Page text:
for the modified plaintext. In other words, the attacker can fool the recipient into believing a

modified message is the one that was sent.

(d) Example

  1. c → v : Hi
  2. v → c : {n ??k}cv(encrypt challenge and key using v’s public key)
  3. c → v :‹ n ?v›cv (compute MAC using k) 

In the case of private-public key pairs, it is impractical to use asymmetric cipher systems for bulk encryption. Thus we often use asymmetric cryptography only to establish a shared secret.

(e) The idea is to ensure that successful password guessing requires the attacker to be on-line, rather than off-line. The generic design of an EKE protocol uses

  • asymmetric cryptography to generate a fresh, shared secret k
  • the long-term (password-based) key kcv to preserve the confidentiality of k
  • k to run a challenge-response protocol
  • EKE reveals a plaintext-ciphertext pair to an eavesdropper, but it is encrypted with k rather than kcv. This is in contrast to other entity authentication protocols we have seen

(f)  Suppose the attacker tries to guess the password (and hence Kir ). Then the decryption of messages 1 and 2 only reveals DH values and the attacker has no way of knowing whether these are the DH values chosen by the initiator and responder. Alternatively, the attacker can try to guess k, but this only works for a particular run of the protocol (and has a very low chance of success in any case).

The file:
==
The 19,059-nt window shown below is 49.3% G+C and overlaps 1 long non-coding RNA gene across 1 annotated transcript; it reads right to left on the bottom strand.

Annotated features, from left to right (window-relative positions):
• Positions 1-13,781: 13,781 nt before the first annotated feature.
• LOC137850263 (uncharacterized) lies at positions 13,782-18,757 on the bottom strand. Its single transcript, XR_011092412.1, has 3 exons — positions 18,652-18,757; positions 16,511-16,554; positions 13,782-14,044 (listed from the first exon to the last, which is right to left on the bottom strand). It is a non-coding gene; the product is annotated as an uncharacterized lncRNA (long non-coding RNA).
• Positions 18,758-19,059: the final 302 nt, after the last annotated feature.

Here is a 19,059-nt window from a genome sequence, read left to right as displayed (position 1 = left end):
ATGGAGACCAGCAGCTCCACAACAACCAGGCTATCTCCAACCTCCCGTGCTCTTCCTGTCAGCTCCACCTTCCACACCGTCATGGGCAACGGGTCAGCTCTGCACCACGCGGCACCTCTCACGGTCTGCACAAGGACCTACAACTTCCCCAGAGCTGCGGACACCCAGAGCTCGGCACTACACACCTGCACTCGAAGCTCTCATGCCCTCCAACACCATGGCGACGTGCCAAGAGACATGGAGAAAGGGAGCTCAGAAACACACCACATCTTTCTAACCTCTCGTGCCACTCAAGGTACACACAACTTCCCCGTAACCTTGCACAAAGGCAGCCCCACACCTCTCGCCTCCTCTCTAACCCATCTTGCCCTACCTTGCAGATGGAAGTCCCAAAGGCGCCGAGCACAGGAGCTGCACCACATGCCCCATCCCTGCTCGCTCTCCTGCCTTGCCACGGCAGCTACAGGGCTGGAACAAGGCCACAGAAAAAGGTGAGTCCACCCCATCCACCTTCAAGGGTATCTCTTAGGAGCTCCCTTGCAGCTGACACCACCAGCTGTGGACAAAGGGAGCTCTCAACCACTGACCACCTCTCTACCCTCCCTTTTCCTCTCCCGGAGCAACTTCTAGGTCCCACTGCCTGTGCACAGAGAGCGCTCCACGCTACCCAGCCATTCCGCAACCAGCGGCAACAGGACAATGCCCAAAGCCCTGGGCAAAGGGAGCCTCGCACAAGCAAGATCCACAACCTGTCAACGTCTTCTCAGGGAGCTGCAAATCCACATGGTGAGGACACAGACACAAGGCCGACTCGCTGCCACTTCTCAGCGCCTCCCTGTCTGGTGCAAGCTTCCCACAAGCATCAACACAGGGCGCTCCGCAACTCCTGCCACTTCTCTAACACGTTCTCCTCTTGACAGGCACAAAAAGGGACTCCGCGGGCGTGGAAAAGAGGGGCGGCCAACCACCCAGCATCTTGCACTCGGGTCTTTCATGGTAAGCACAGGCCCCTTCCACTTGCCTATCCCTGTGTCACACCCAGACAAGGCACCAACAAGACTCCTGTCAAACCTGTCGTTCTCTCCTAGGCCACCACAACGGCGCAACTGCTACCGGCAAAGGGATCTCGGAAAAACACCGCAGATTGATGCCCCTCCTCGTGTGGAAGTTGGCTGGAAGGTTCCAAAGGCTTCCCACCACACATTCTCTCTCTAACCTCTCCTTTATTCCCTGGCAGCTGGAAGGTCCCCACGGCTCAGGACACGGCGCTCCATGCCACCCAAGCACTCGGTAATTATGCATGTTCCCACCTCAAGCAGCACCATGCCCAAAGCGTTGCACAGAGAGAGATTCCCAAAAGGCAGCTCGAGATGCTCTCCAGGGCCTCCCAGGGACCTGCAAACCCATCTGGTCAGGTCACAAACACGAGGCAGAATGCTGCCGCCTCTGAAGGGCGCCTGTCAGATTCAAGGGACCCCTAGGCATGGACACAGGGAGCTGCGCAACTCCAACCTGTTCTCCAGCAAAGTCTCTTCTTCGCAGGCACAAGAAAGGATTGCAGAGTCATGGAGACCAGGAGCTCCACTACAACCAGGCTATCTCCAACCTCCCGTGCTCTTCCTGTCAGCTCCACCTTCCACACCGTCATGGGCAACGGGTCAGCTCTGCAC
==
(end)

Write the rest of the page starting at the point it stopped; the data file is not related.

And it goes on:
Of course, the attacker can try an on-line attack by impersonating I, guessing Kir and selecting x. If the attacker guesses Kir correctly then he will be able to recover gy and compute k = gxy . However, the attacker has no way of determining whether he has guessed Kir correctly without completing the protocol run. (If he has guessed correctly, then he will be authenticated as he will be able to compute the correct response in message 4.) However, if the number of attempts to run the authentication protocol is limited to a very small number (typically less than five), then the likelihood of the attacker correctly guessing the password and completing the protocol run successfully is negligible (even for weak passwords). 

5 (a) Generating the TLS (Record) PDU